{ autoAlpha: 1, scale: 1 }
    )
    .then(done);
}

componentWillLeave(done) {
  const duration = 0.75;

  animate
    .fromTo(
      [ this.title, this.content ],
      duration,
      { autoAlpha: 1, scale: 1 },
      { autoAlpha: 0, scale: .8, onComplete: done }
    )
    .then(done);
}

A done callback is passed to indicate the lifecycle sequence should continue.

will-change

The first thing that caught my eye was that we weren’t upgrading elements so that their style updates are handle by the GPU when possible.

This not so new CSS property acts as a hint for the browser so it optimizes elements we are about to animate.

So we could easily add a step before our animation and call it the day.

componentWillAppear(done) {
  const duration = 1;

  // hint the browser about optimizations
  animate.set(
    [ this.title, this.content ],
    { willChange: 'transform' }
  );

  animate
    .fromTo(
      [ this.title, this.content ],
      duration,
      { autoAlpha: 0, scale: .5 },
      { autoAlpha: 1, scale: 1 }
    )
    .then(done);
}

The trick here is that the browser needs some time to upgrade the elements before animating, and we also need to set will-change back to auto when we are done to free resources.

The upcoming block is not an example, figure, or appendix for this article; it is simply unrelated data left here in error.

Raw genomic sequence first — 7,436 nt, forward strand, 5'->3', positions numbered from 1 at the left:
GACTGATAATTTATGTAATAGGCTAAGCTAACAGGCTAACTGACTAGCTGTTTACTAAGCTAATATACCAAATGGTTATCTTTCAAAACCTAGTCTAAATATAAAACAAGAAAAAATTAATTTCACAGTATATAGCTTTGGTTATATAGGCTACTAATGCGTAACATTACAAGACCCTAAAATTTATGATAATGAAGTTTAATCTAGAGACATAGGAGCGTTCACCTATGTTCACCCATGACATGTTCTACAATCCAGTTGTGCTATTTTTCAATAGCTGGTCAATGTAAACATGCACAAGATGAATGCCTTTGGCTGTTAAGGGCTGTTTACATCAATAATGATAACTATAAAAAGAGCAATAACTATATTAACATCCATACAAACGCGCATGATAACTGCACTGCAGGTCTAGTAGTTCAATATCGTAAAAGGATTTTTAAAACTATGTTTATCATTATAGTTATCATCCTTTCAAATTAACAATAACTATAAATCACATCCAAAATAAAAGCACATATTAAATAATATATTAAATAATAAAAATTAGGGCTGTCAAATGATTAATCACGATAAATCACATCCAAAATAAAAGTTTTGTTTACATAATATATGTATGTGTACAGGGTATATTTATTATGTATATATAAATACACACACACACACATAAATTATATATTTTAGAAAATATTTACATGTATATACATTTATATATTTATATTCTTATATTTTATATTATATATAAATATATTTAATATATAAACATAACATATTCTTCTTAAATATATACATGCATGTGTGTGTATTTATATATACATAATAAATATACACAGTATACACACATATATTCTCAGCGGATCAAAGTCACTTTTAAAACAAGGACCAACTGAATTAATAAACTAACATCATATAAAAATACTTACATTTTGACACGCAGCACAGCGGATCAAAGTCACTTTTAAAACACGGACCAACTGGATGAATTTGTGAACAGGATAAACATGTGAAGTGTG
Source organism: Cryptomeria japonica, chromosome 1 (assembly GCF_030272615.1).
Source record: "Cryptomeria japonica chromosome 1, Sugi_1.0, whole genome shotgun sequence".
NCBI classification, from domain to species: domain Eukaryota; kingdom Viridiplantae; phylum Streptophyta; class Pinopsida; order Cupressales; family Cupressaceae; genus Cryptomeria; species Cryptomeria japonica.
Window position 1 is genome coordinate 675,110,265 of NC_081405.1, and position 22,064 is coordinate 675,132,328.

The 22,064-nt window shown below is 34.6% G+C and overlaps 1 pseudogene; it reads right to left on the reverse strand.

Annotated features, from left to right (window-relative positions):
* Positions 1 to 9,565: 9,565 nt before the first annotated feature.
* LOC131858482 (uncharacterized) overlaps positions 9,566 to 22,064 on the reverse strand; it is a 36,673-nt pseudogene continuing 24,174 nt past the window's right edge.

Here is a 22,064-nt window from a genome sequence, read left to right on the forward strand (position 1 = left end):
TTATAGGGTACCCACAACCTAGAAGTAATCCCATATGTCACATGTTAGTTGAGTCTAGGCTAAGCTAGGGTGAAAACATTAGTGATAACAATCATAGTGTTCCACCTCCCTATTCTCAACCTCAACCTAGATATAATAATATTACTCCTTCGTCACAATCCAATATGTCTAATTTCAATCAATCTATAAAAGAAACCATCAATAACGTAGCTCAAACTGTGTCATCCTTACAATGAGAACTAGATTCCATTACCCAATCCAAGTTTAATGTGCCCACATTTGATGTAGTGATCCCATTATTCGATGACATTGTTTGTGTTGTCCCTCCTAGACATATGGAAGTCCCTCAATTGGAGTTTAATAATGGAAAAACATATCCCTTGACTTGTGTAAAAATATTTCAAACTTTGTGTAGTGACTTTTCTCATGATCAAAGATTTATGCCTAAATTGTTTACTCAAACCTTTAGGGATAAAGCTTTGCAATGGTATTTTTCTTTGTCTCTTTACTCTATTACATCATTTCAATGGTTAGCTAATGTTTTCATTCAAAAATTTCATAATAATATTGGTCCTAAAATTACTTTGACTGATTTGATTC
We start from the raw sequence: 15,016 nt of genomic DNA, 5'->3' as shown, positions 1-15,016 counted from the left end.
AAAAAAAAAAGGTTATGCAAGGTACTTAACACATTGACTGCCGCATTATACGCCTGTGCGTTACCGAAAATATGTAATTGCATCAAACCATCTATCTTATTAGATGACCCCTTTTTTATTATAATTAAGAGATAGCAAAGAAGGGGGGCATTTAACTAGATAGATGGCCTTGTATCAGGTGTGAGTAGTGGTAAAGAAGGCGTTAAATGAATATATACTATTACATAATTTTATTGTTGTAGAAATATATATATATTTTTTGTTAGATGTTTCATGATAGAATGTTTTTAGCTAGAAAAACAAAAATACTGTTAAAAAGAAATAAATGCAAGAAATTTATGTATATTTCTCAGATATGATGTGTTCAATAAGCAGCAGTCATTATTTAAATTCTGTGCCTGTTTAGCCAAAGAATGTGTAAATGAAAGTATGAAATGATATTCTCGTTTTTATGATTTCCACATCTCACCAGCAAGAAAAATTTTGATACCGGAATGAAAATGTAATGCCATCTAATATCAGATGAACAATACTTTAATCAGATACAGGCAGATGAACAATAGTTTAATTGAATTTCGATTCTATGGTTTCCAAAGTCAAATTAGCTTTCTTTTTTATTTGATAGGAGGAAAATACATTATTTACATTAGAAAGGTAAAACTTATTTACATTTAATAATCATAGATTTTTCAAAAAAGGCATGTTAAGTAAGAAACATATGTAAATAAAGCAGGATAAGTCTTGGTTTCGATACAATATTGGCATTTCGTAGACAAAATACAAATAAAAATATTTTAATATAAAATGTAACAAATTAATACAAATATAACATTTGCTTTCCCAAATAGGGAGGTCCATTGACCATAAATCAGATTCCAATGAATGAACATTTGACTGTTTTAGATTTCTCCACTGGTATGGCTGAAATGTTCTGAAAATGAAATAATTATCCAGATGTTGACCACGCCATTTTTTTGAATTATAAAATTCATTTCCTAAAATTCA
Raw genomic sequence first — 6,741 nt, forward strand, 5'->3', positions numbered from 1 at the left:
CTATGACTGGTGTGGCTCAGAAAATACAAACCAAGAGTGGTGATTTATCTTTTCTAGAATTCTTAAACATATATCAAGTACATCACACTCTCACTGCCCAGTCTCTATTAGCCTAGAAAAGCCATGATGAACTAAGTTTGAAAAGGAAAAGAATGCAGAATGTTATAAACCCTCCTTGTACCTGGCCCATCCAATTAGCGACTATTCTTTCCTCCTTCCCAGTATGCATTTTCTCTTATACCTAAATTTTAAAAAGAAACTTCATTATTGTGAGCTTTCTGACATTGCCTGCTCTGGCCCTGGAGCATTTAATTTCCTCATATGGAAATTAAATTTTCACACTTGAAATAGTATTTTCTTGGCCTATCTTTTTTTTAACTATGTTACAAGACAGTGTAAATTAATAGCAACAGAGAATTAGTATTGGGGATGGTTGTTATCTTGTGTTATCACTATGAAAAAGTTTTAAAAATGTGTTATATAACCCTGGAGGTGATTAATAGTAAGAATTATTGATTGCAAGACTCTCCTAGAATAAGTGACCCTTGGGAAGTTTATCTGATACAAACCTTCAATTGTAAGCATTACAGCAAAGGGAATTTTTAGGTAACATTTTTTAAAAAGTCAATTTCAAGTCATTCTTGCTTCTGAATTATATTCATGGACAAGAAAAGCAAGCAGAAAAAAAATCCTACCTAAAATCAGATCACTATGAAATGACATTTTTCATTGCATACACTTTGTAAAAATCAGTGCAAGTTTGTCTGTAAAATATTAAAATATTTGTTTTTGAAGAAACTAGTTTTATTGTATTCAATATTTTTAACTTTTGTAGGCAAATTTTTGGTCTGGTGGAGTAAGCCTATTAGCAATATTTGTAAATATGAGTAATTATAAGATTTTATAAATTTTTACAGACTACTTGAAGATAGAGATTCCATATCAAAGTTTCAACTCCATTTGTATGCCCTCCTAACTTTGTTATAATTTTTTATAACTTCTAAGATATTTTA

If things were that simple it wouldn’t be web development, right?

Giving the browser time

We have two options here, delay our animation enough for the browser to run optimizations, but not too long so the user actually doesn’t notice it.

The other one is queuing a high priority task on the next available frame using requestAnimationFrame, and I’m picking up this one.

componentWillAppear(done) {
  const duration = 1;

  // hint the browser about optimizations
  animate.set(
    [ this.title, this.content ],
    { willChange: 'transform' }
  );

  // wait for next available frame
  requestAnimationFrame(() => {
    animate
      .fromTo(
        [ this.title, this.content ],
        duration,
        { autoAlpha: 0, scale: .5 },
        { autoAlpha: 1, scale: 1 }
      );
  });
}

First problem, solved.